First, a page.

Best of Enemies

The old adage “Keep your friends close and your enemies closer” could not be less relevant to William F. Buckley, Jr. and Gore Vidal. As subjects of the new documentary film Best of Enemies—scheduled to be screened this year at the 13th Annual Independent Film Festival Boston running from April 22nd through 29th—Buckley and Vidal pose as colossal rivalries of their respective political convictions. Written and directed by Robert Gordon and Morgan Neville, the film examines the 1968 Democratic and Republican conventions, when ABC News hired the conservative commentator Buckley and liberal author Vidal to debate the parties’ platforms. The manner in which they dismantled each other on national television, as both polemiscists and people, is supremely portrayed. From religion, to politics, to the decline of the American Empire, the debates historically bolstered commercial ratings for ABC and ushered in a new standard of televised discourse nation-wide. Well balanced and gripping, Best of Enemies gives as much attention to the intellectuals stripped of their syndicated personas as to their publicly-aired, patrician vitriol.

With the help of media specialists, historians, and television studio executives, the film precisely anchors the debates in the historical moment when issues of race, religion, and socio-economic standing were to be ripped apart in ’68. Prior to that year and its aggressive zeitgeist, former President of NBC News Richard Wald states in the film, “Networks did not invite controversy. They were in the center, cementers of idea, not disruptors.” ABC unknowingly made a bold move in hiring Buckley and Gore, two figures who so strongly embodied opposing ideals they virtually negated each other. Their ideological magnetisms were purely polarized, to the extent that they are shown in the film to morph into a deplorable hatred. Yet, they did share a mystical curiosity for each other. This ambiguous dichotomy is at one point beautifully stretched over a photographic tableaux stoically depicting the two men in a dressing room. As the perspective discourages accurate depth of field, they are seemingly seated very close in proximity. Progressing through the series—each photograph revealing Buckley getting closer and closer to Vidal—we arrive at the final image in which Buckley’s jutting chin fits conveniently upon the bridge of Vidal’s nose. This illusion bemoans one crucial fact in the film: there is no space for productive argument for these two. So inculcated with their own beliefs, debate for Buckley and Vidal was not plausible. If there was no reconciliation attempted between these two passionate men, the film asks, what has become of the pressing issues of the 1960s that still thrive today?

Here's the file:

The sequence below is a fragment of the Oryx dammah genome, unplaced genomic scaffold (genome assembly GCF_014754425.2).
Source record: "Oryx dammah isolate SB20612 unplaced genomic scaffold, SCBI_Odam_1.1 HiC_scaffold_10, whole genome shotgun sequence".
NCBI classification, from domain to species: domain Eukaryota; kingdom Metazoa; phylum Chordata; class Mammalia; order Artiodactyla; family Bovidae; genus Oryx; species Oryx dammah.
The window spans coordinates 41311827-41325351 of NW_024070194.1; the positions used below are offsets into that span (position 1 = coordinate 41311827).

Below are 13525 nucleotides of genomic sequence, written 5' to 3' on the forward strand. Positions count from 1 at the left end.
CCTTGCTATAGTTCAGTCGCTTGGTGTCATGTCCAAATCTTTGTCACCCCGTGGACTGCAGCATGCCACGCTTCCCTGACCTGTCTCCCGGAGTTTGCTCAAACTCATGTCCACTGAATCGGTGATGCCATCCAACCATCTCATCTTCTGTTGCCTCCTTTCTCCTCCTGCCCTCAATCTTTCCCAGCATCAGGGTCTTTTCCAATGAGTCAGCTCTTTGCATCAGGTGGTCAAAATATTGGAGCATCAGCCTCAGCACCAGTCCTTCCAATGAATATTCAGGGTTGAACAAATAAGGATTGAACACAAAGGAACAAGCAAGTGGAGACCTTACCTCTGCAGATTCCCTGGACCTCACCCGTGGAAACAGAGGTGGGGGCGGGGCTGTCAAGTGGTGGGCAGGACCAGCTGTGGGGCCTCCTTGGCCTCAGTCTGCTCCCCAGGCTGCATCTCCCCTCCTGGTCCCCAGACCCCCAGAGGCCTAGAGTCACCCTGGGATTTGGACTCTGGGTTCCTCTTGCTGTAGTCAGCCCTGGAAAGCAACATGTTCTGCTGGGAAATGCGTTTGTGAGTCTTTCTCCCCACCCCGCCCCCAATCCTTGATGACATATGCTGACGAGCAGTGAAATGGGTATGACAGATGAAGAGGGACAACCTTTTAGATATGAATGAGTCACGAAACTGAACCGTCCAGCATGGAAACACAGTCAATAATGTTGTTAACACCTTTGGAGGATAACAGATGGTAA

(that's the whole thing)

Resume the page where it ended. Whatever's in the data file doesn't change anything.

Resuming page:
Though explicit political agendas of filmmakers may reside in documentaries they produce, this is not the case in Best of Enemies, and it is for the better. Writer/director team Gordon and Neville do not impose or let their voices rise above their subjects’, allowing Buckley and Vidal to inform the film’s angle as more than just harmfully witty, rancorous elites. After reviewing the ninth public tête-à-tête in which Vidal and Buckley exchange acerbic slurs, silence pours over media specialists and other academics contextualizing the conventions. One cannot write or speak about the ad-libbed eruptions in these debates, for fear of doing this film a severe injustice. Witness them personally during IFFBoston this year, when Best of Enemies is premiered in New England on April 25th at Cambridge’s Brattle Theatre in Harvard Square.